According to Zillow, springtime is the right time to schedule home inspections. During this advantageous moment, you can survey winter damage and implement exterior and interior changes without the risk of heatstroke. However, to get real value out of these in-depth home surveys, you must follow a couple key guidelines.
Pick the right people
Not all home inspection companies are created equal. So, when looking into hiring a home inspector, make like most wise consumers and ask for references. Though most states regulate home inspection licenses, the standards they use are widely considered ineffective, reported This Old House. Ask neighbors and friends for recommendations and search trade databases to get a feel for the skill levels of the inspectors in your area. The American Society of Home Inspectors has one such database and offers resources for homeowners. You should also contact your local branch of the Better Business Bureau. Also, ask local real estate agents. They normally give rock-solid recommendations.
"Real estate agents want to be careful who they refer, " Cara Ameer, an associate broker at Coldwell Banker Vanguard Realty in Ponte Vedra Beach, Florida, said in an interview with U.S. New & World Report. "They want to protect themselves from liability as well, and want to make sure that the people they refer will be objective and do a thorough job."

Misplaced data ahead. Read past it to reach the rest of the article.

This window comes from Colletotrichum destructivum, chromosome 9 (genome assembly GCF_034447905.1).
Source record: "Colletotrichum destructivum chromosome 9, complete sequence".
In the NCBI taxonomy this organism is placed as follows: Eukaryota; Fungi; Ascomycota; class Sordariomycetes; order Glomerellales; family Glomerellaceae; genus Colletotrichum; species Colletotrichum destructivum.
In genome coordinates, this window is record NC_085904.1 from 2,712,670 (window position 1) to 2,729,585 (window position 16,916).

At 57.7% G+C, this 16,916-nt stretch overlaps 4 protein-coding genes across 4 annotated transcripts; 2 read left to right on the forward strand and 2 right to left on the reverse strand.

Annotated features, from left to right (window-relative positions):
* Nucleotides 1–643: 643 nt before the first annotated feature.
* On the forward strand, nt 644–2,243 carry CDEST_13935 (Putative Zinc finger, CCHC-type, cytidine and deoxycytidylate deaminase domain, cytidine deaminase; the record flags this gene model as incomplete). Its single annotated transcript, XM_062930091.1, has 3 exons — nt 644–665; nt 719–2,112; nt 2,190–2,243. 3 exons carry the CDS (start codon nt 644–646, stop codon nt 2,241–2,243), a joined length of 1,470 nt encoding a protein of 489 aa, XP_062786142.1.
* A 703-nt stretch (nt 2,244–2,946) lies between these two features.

Additionally, make sure the inspector you hire is licensed in your state. This is an especially important guideline for homebuyers looking to inspect a home they intend to purchase. Often, sellers will deny repair requests or price reductions based on information from a home inspector who's not licensed locally.
Lastly, employ a home inspection company that carries insurance to cover property damage sustained through inspector error. Some companies only hold themselves liable for the cost of inspection, which is a problem for homeowners make drastic changes based on faulty insights.
Once you've scheduled a home inspection, be prepared to spend the day evaluating your property with your inspector. This will give you an opportunity to learn about your home and see how things work, according to Zillow. Homeowners should know, for instance, how to maintain their water heater and ventilation system. Plus, many inspectors offer valuable advice that doesn't end up in the official report. And, as you go along, create a list of non-essential improvements.
Of course, it will also allow you too watch out for inspection-related red flags. If an inspector completes his or her survey without pointing out at least one or two areas for improvement, you've probably hired a dud. And, if your inspector insists on going it alone, reconsider. Most want homeowners to come along so their advice really sinks in.